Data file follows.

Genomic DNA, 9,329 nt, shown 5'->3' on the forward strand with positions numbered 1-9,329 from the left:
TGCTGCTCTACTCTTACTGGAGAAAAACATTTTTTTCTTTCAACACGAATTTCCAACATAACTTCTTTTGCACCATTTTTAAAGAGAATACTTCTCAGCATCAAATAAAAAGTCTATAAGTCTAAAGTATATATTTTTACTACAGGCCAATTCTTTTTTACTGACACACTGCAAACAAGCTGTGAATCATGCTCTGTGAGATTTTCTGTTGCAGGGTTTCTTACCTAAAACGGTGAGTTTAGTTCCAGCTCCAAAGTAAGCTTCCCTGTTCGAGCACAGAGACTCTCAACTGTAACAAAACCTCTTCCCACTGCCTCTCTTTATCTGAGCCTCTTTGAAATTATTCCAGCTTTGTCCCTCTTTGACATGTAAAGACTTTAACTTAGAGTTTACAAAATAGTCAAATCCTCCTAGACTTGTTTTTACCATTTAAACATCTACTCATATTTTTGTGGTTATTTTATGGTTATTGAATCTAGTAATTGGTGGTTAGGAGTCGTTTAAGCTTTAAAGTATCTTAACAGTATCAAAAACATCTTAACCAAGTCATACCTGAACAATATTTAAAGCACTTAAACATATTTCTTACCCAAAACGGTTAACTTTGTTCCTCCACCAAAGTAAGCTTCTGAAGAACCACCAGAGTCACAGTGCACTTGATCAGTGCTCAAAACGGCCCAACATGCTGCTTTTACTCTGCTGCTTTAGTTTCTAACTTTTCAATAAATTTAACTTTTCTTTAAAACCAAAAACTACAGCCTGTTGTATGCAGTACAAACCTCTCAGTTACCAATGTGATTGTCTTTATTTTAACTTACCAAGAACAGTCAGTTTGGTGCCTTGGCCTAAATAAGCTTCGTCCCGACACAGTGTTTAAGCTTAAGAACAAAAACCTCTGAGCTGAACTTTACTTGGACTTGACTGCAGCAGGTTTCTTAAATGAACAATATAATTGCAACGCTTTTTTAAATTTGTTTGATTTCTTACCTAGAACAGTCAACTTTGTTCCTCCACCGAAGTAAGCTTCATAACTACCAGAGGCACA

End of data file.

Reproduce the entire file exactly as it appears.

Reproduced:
Genomic DNA, 9,329 nt, shown 5'->3' on the forward strand with positions numbered 1-9,329 from the left:
TGCTGCTCTACTCTTACTGGAGAAAAACATTTTTTTCTTTCAACACGAATTTCCAACATAACTTCTTTTGCACCATTTTTAAAGAGAATACTTCTCAGCATCAAATAAAAAGTCTATAAGTCTAAAGTATATATTTTTACTACAGGCCAATTCTTTTTTACTGACACACTGCAAACAAGCTGTGAATCATGCTCTGTGAGATTTTCTGTTGCAGGGTTTCTTACCTAAAACGGTGAGTTTAGTTCCAGCTCCAAAGTAAGCTTCCCTGTTCGAGCACAGAGACTCTCAACTGTAACAAAACCTCTTCCCACTGCCTCTCTTTATCTGAGCCTCTTTGAAATTATTCCAGCTTTGTCCCTCTTTGACATGTAAAGACTTTAACTTAGAGTTTACAAAATAGTCAAATCCTCCTAGACTTGTTTTTACCATTTAAACATCTACTCATATTTTTGTGGTTATTTTATGGTTATTGAATCTAGTAATTGGTGGTTAGGAGTCGTTTAAGCTTTAAAGTATCTTAACAGTATCAAAAACATCTTAACCAAGTCATACCTGAACAATATTTAAAGCACTTAAACATATTTCTTACCCAAAACGGTTAACTTTGTTCCTCCACCAAAGTAAGCTTCTGAAGAACCACCAGAGTCACAGTGCACTTGATCAGTGCTCAAAACGGCCCAACATGCTGCTTTTACTCTGCTGCTTTAGTTTCTAACTTTTCAATAAATTTAACTTTTCTTTAAAACCAAAAACTACAGCCTGTTGTATGCAGTACAAACCTCTCAGTTACCAATGTGATTGTCTTTATTTTAACTTACCAAGAACAGTCAGTTTGGTGCCTTGGCCTAAATAAGCTTCGTCCCGACACAGTGTTTAAGCTTAAGAACAAAAACCTCTGAGCTGAACTTTACTTGGACTTGACTGCAGCAGGTTTCTTAAATGAACAATATAATTGCAACGCTTTTTTAAATTTGTTTGATTTCTTACCTAGAACAGTCAACTTTGTTCCTCCACCGAAGTAAGCTTCATAACTACCAGAGGCACA